Why does she Stay?

Strange that so often this question is asked: "Why does she stay?" as opposed to: "Why does he treat her that way and why doesn't he stop?"

There are many reasons a woman continues to stay in an abusive relationship, especially when she lives in an affluent community. Look at all she has to lose: her friends, her neighborhood, her material possessions, her home, her lifestyle, her children (if he fights for custody and tries to prove her an unfit parent), good schools for her children, her social standing, her public image, her husband's public image which she may have been protecting, .

One woman is raped on a weekly basis by her husband and continues to stay so that her children can continue to attend the best schools. She knows that if she leaves, he will cut her and "her" children off , and on their own, they will never be able to afford the kind of quality education she wants to give them.

She may also have lost her financial independence. She could be a stay-at-home mom. She could also be an attorney with every appearance of independence in the public world. And yet, when she brings her paycheck home,  she is forced to turn it over to him. The alternative? A beating perhaps, or a month of  the silent treatment (one woman calls it "silent violence")-- pretending she doesn't exist--or threats, or reminders of what happened when she was disobedient before. One man who beat his wife to within an inch of her life on Thanksgiving had only to say afterwards, "Remember Thanksgiving?" to keep her from rising up or asserting herself in any way.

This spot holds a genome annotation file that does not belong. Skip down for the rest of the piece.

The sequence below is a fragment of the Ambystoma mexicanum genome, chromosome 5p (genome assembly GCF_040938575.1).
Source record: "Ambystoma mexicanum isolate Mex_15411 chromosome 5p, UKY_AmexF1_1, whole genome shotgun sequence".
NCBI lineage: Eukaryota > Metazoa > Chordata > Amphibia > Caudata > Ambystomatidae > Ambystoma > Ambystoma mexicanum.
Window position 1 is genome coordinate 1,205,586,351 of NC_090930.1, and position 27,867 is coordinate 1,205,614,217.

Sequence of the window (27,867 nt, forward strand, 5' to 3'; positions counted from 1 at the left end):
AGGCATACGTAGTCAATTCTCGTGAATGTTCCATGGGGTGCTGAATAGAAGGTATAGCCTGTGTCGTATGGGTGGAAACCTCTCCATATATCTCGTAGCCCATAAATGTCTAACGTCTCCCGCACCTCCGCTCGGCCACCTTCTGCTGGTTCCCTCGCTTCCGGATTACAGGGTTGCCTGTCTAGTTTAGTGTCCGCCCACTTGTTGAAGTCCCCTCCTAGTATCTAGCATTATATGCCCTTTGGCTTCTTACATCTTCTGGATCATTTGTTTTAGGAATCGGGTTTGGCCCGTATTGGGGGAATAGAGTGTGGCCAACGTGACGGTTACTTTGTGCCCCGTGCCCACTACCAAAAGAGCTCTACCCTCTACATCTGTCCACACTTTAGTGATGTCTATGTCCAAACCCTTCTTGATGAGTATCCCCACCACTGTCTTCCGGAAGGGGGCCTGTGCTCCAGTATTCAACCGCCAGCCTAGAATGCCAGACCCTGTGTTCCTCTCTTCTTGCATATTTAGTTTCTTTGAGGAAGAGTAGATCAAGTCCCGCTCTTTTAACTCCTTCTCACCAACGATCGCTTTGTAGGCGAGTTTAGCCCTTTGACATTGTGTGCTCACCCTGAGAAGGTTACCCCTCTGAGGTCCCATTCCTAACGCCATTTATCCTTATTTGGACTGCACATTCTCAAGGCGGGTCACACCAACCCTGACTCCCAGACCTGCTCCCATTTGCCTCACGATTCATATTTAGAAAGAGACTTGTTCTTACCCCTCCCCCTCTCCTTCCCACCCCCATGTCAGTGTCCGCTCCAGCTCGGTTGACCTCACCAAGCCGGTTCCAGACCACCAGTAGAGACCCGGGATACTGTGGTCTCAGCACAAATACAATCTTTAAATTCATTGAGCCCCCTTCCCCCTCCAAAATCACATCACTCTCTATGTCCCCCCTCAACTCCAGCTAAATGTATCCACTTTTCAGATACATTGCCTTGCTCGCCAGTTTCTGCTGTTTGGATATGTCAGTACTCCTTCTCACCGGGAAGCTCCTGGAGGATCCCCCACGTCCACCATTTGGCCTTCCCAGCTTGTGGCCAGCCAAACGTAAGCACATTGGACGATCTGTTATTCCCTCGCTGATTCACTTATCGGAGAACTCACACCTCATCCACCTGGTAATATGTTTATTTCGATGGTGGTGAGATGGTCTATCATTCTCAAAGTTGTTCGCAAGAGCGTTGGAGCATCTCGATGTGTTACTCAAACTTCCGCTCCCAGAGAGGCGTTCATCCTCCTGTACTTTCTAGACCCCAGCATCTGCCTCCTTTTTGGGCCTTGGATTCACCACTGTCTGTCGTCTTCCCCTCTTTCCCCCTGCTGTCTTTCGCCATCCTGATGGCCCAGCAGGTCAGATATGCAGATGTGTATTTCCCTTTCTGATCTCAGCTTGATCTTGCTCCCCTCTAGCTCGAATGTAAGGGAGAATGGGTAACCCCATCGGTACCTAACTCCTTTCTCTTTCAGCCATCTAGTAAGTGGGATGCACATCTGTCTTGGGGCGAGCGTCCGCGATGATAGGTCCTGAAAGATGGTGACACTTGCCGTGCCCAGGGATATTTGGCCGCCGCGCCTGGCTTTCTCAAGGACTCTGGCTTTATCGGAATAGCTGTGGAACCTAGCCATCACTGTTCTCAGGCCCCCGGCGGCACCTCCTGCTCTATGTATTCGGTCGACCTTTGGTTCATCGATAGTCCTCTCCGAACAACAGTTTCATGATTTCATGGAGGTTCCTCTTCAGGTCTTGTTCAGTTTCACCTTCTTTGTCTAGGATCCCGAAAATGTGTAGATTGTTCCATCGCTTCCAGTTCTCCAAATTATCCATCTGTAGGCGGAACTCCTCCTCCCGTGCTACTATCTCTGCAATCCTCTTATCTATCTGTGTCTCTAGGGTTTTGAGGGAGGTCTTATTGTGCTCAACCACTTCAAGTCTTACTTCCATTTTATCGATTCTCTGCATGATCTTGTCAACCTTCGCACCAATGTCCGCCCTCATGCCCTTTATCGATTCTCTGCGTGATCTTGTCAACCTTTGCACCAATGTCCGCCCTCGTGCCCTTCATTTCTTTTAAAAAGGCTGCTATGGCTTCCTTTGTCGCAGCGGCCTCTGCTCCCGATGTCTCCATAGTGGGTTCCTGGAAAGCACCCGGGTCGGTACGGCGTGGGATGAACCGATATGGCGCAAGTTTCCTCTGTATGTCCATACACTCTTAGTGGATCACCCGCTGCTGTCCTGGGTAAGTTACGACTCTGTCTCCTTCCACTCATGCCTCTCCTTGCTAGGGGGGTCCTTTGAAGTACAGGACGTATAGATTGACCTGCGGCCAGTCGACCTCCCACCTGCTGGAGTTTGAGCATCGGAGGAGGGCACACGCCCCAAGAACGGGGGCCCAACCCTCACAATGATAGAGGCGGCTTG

What else is she afraid of losing? Her life.

This kind of campaign of terror that is being waged against her is similar to the psychological torture inflicted on prisoners of war (See Evan Stark's Coercive Control). This constant chipping away at her self-esteem/ her confidence in herself and  at her belief in her own ability to make it on her own, coupled with the fear of the consequences of leaving, can turn a home that should be a sanctuary into a prison.

And there is his public image and network of support to contend with. Is it any wonder then, that it can take years for her to break free?

But when she is ready for change, and comes to terms with the realization that things will not get better--in fact they are getting worse--that's when she can begin to take those slow and steady steps towards freedom.